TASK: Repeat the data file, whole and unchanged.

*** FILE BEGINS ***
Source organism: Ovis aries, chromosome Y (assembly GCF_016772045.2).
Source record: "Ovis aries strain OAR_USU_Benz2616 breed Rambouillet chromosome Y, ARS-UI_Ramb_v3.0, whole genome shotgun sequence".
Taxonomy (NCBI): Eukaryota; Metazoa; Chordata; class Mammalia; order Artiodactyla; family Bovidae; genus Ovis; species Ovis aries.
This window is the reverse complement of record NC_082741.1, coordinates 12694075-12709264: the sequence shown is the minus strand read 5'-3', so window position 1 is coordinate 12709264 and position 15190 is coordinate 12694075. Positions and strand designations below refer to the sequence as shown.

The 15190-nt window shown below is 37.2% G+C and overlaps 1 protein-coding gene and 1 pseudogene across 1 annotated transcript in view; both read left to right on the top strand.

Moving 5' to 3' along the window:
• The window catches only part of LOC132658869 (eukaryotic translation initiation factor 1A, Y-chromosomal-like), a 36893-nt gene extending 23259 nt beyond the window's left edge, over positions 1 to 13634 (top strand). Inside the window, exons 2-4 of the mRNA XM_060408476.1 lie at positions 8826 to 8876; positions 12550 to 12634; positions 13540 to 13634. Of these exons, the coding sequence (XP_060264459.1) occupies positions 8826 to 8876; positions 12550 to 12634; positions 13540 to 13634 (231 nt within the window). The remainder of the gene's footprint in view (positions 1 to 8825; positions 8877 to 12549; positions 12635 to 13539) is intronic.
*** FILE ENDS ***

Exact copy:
Source organism: Ovis aries, chromosome Y (assembly GCF_016772045.2).
Source record: "Ovis aries strain OAR_USU_Benz2616 breed Rambouillet chromosome Y, ARS-UI_Ramb_v3.0, whole genome shotgun sequence".
Taxonomy (NCBI): Eukaryota; Metazoa; Chordata; class Mammalia; order Artiodactyla; family Bovidae; genus Ovis; species Ovis aries.
This window is the reverse complement of record NC_082741.1, coordinates 12694075-12709264: the sequence shown is the minus strand read 5'-3', so window position 1 is coordinate 12709264 and position 15190 is coordinate 12694075. Positions and strand designations below refer to the sequence as shown.

The 15190-nt window shown below is 37.2% G+C and overlaps 1 protein-coding gene and 1 pseudogene across 1 annotated transcript in view; both read left to right on the top strand.

Moving 5' to 3' along the window:
• The window catches only part of LOC132658869 (eukaryotic translation initiation factor 1A, Y-chromosomal-like), a 36893-nt gene extending 23259 nt beyond the window's left edge, over positions 1 to 13634 (top strand). Inside the window, exons 2-4 of the mRNA XM_060408476.1 lie at positions 8826 to 8876; positions 12550 to 12634; positions 13540 to 13634. Of these exons, the coding sequence (XP_060264459.1) occupies positions 8826 to 8876; positions 12550 to 12634; positions 13540 to 13634 (231 nt within the window). The remainder of the gene's footprint in view (positions 1 to 8825; positions 8877 to 12549; positions 12635 to 13539) is intronic.